In the present study, at 13% moisture level, the biosynthesis of AFB1 reduced from 0.05 ppm (control) to 0.03 ppm at 0.20% propionic acid (PA) concentration, whereas, the biosynthesis of AFB2 reduced from 0.04 ppm (control) to 0.02 ppm at the same concentration of PA. The biosynthesis of AFB1 and AFB2 was completely inhibited at 0.25% or higher concentrations of PA. The biosynthesis of AFG1 decreased from 0.02 ppm (control) to 0.01 ppm at 0.15% PA concentration, whereas, the AFG2 content was 0.01 ppm at 0.05% PA level. Biosynthesis of total AF decreased from 0.12 ppm (control) to 0.05 ppm at 0.20% PA. Complete inhibition of aflatoxins synthesis at 13% moisture level was achieved at 0.25% PA concentration. In case of benzoic acid (BA) treatment, at 13% moisture level (Table 2), the biosynthesis of AFB1 and AFB2 reduced from 0.05 ppm (control) to 0.02 and 0.01 ppm, respectively at 0.25% BA concentration. The production of both B fractions was completely inhibited by 0.30% or higher concentrations of BA. The biosynthesis of AFG1 decreased from 0.03 ppm (control) to 0.01 ppm at 0.25% BA, whereas, that of AFG2 decreased from 0.02 ppm (control) to 0.01 ppm at 0.15% concentration. The complete inhibition of AFG1 and AFG2 was achieved by 0.30% and 0.20% levels of BA, respectively. Total AF production decreased from 0.15 ppm (control) to 0.04 ppm at 0.25% BA. Complete inhibition of all the aflatoxin fractions production at 13% moisture level was achieved at 0.30% BA concentration. With regard to tartaric acid (TA) treatment, at 13% moisture level (Table 3), the biosynthesis of AFB1 and AFB2 reduced from 0.07 and 0.06 ppm (control) to 0.01 ppm at 0.35% TA concentration. The production of both B fractions was completely inhibited by 0.40% or higher levels of TA. The biosynthesis of AFG1 and AFG2 decreased from 0.03 ppm (control) to 0.01 ppm at 0.30% TA concentration. The complete inhibition of AFG1 and AFG2 was achieved by 0.35% level of TA. Total AF production decreased from 0.19 ppm (control) to 0.02 ppm at 0.35% TA. Complete inhibition of all the aflatoxin fractions production at 13% moisture level was achieved at 0.40% TA concentration. Singh and Mandal (2014) also reported that the production of aflatoxin at 13% moisture level can be completely inhibited by adding fumaric acid @ 0.20% or citric acid @ 0.45%. In present study, the contents of total aflatoxins, as well as individual fractions, decreased with the increasing levels of acids. Growth of Aspergillus flavus and aflatoxin production in maize containing 13% moisture was also reported by Sauer and Burrough (1974).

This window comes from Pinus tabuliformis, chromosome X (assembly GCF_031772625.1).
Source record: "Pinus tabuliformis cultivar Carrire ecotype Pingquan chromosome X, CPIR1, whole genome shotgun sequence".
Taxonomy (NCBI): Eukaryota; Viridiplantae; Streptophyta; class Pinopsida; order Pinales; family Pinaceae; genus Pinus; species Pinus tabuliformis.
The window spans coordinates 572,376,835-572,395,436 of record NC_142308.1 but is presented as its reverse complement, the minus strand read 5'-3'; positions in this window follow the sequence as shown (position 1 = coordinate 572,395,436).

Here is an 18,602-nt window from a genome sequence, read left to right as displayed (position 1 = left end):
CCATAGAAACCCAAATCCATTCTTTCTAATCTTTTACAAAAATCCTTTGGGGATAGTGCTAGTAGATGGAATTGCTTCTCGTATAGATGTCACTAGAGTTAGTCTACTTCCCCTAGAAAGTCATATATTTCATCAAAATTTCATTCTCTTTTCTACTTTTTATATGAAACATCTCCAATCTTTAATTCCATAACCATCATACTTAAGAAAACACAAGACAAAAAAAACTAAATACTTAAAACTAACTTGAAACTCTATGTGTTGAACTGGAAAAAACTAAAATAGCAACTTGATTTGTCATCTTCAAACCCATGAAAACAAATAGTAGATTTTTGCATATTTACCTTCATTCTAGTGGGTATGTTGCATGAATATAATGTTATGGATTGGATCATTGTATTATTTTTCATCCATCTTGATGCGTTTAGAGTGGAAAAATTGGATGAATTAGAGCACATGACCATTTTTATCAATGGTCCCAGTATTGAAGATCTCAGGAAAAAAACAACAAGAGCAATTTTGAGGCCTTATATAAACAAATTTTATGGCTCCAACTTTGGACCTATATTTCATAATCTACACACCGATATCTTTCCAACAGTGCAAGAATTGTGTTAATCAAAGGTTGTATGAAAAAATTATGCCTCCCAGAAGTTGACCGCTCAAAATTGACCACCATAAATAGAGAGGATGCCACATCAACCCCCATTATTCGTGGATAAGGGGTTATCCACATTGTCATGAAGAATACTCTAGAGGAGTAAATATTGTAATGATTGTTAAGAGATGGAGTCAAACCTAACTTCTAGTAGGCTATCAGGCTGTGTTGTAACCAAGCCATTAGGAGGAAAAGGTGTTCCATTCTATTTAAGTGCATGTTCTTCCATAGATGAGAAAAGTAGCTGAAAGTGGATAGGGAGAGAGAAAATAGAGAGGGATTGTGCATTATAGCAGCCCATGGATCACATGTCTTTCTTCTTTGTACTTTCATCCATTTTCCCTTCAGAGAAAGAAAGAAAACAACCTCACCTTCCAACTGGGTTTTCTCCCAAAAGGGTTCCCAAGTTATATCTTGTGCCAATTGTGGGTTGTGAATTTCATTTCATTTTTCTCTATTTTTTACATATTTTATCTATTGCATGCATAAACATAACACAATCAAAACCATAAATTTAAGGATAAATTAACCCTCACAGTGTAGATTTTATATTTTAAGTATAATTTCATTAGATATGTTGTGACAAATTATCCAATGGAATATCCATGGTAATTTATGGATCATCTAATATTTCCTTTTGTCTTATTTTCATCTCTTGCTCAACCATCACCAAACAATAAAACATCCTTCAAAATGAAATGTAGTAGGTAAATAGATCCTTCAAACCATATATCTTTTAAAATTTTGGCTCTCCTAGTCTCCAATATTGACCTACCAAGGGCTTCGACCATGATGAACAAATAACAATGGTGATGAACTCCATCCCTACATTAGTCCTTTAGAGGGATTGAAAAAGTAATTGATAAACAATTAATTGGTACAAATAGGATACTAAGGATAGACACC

The production of AFB1 reduced from 0.45 (control) to 0.09 ppm and that of AFB2 , 0.32 (control) to 0.05 ppm at 0.45% PA. Whereas, AFG1 and AFG2 biosynthesis reduced from 0.22 (control) to 0.05 ppm and 0.20 (control) to 0.02 ppm, respectively at 0.35% PA concentration and 15% moisture level (Table 1). Complete inhibition of AFG1 and AFG2 biosynthesis were recorded at 0.40% PA. In case of total AF, the biosynthesis of total AFs reduced from 1.19 ppm (control) to 0.14 ppm at 0.45% PA. Complete inhibition of all the aflatoxin fractions production at 15% moisture level was achieved at 0.50% PA concentration.